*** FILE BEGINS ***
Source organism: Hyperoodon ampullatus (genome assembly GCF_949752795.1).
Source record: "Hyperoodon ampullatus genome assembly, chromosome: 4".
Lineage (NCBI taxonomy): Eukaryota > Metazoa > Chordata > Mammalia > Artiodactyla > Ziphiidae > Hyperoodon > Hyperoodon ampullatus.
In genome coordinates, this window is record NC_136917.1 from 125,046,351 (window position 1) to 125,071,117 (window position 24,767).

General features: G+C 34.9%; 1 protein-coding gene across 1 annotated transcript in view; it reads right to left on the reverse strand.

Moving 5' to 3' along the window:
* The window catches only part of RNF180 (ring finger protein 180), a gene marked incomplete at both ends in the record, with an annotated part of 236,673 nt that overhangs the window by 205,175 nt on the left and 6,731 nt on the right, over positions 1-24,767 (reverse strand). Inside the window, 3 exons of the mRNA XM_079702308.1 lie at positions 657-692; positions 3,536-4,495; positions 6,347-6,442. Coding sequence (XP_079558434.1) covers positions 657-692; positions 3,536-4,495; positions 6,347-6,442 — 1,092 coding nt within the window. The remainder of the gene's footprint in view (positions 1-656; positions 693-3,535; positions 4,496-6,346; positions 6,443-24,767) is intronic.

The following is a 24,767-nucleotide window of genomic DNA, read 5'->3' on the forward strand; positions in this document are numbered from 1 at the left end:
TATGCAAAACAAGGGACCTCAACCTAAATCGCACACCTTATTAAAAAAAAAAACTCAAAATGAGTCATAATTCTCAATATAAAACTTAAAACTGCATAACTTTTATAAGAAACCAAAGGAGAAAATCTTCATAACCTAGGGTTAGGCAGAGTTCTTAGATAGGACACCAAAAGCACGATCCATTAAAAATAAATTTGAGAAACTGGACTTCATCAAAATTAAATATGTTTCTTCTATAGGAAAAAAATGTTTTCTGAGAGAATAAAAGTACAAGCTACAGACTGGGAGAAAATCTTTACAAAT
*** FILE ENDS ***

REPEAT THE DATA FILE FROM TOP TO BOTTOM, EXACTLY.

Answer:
Source organism: Hyperoodon ampullatus (genome assembly GCF_949752795.1).
Source record: "Hyperoodon ampullatus genome assembly, chromosome: 4".
Lineage (NCBI taxonomy): Eukaryota > Metazoa > Chordata > Mammalia > Artiodactyla > Ziphiidae > Hyperoodon > Hyperoodon ampullatus.
In genome coordinates, this window is record NC_136917.1 from 125,046,351 (window position 1) to 125,071,117 (window position 24,767).

General features: G+C 34.9%; 1 protein-coding gene across 1 annotated transcript in view; it reads right to left on the reverse strand.

Moving 5' to 3' along the window:
* The window catches only part of RNF180 (ring finger protein 180), a gene marked incomplete at both ends in the record, with an annotated part of 236,673 nt that overhangs the window by 205,175 nt on the left and 6,731 nt on the right, over positions 1-24,767 (reverse strand). Inside the window, 3 exons of the mRNA XM_079702308.1 lie at positions 657-692; positions 3,536-4,495; positions 6,347-6,442. Coding sequence (XP_079558434.1) covers positions 657-692; positions 3,536-4,495; positions 6,347-6,442 — 1,092 coding nt within the window. The remainder of the gene's footprint in view (positions 1-656; positions 693-3,535; positions 4,496-6,346; positions 6,443-24,767) is intronic.

The following is a 24,767-nucleotide window of genomic DNA, read 5'->3' on the forward strand; positions in this document are numbered from 1 at the left end:
TATGCAAAACAAGGGACCTCAACCTAAATCGCACACCTTATTAAAAAAAAAAACTCAAAATGAGTCATAATTCTCAATATAAAACTTAAAACTGCATAACTTTTATAAGAAACCAAAGGAGAAAATCTTCATAACCTAGGGTTAGGCAGAGTTCTTAGATAGGACACCAAAAGCACGATCCATTAAAAATAAATTTGAGAAACTGGACTTCATCAAAATTAAATATGTTTCTTCTATAGGAAAAAAATGTTTTCTGAGAGAATAAAAGTACAAGCTACAGACTGGGAGAAAATCTTTACAAAT